Translation: the best narrative (not the best evidence) wins

And the recommendations:

‘The most important roles for scholars to play are as both teachers and researchers, but our results suggest that both areas need careful rethinking. On the former, the findings of our survey should lead to some introspection about how we train students for careers in government service. We suspect that the focus on social science techniques and methods that dominates so much graduate, and increasingly undergraduate, training in political science is not useful across the board to policymakers. On the other hand, a purely descriptive, fact-based approach is not what policymakers seem to want from scholars either.

Three aspects of scholarship appear to be most important: First, policymakers appear to want mid-range theory. Policymakers do not reject methodologically sophisticated scholarship across the board but do seem to find much of it not useful. They prefer that scholars generate simple and straightforward frameworks that help them make sense of a complex world. They seem not so much to be looking for direct policy advice as for background knowledge to help them put particular events within a more general context. We interpret policymakers’ preference for theories over facts to the fact that like most busy people, they are cognitive economizers who need ways to make good decisions quickly and under great uncertainty. Along these lines, Henry Kissinger reportedly demanded of his subordinates: “Don’t tell me facts, tell me what they mean.”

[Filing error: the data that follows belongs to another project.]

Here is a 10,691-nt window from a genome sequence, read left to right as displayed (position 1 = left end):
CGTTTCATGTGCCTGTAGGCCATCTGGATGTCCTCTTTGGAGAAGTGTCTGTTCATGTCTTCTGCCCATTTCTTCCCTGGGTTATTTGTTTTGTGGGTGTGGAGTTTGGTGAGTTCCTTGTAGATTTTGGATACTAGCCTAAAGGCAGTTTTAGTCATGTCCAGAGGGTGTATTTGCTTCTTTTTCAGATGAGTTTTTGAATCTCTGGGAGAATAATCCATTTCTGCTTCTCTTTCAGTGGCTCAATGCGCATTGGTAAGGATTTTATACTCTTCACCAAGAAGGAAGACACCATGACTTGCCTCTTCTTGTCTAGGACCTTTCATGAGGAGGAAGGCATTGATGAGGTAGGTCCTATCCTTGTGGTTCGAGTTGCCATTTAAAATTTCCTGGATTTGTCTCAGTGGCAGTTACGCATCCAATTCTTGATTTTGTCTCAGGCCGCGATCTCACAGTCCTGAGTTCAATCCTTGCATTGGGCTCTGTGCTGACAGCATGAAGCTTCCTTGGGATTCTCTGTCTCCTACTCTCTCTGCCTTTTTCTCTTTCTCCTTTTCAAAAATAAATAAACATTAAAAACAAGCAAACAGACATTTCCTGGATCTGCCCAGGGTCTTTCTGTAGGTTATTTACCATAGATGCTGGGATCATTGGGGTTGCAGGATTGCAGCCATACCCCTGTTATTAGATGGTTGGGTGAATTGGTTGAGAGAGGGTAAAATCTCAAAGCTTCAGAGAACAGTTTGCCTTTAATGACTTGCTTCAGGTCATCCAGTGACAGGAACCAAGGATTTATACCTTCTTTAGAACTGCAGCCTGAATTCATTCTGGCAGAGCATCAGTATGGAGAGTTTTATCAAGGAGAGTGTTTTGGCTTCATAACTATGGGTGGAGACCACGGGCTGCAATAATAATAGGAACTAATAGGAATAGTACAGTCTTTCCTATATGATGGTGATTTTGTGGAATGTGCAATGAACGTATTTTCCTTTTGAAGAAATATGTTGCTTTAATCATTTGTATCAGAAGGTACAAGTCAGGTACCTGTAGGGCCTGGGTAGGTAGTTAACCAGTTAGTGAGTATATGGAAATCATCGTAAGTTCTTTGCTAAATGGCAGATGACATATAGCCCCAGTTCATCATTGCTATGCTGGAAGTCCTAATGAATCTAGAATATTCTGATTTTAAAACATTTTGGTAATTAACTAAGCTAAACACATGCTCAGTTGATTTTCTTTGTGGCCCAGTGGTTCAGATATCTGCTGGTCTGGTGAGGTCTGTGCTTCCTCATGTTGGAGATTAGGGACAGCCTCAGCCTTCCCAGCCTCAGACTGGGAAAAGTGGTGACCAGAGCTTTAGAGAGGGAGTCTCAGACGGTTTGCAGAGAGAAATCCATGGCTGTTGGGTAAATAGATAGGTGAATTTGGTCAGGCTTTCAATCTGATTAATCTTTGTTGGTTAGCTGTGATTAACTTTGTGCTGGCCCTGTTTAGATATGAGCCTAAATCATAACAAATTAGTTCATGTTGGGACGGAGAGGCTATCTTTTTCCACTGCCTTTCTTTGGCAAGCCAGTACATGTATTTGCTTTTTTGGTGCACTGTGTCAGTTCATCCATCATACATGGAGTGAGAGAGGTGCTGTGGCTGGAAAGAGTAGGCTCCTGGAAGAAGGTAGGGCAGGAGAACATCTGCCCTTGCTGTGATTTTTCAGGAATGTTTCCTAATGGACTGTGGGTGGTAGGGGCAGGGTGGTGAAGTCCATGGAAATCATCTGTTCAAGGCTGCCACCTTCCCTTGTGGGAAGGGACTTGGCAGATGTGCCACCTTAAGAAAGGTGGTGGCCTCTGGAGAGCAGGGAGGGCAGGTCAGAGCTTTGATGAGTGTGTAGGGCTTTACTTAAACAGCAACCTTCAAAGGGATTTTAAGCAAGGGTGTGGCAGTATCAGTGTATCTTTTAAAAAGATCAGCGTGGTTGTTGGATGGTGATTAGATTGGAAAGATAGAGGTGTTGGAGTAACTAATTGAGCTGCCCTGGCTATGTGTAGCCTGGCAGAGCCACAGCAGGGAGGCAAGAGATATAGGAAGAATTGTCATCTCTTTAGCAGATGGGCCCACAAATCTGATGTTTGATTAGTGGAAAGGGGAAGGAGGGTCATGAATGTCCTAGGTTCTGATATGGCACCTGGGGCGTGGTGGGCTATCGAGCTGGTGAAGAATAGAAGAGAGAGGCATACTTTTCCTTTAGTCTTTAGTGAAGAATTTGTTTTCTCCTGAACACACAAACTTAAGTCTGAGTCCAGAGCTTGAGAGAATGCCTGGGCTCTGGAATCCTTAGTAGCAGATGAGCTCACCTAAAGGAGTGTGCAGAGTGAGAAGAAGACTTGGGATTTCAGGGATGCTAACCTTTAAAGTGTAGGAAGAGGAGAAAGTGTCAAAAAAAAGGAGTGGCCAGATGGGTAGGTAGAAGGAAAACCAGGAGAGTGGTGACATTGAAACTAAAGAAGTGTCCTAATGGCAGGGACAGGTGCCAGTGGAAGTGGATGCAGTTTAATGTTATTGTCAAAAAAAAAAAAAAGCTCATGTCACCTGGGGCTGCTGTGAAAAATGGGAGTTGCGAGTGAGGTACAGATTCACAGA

Second, brevity is key for policymakers. We suspect that the reason that Op/Eds are so influential among policymakers is only partly due to where they are published; another important aspect of their influence is their short length. We are by no means suggesting that scholars only write in that format, but we strongly believe that research findings that cannot be presented in that format are unlikely to shape policy. Therefore, our recommended model is one in which a scholar publishes his or her findings in traditional scholar outlets such as books or journals but also writes shorter and more accessible pieces reporting the same findings and telegraphing their policy implications in policy journals, opinion pieces, or even on blogs.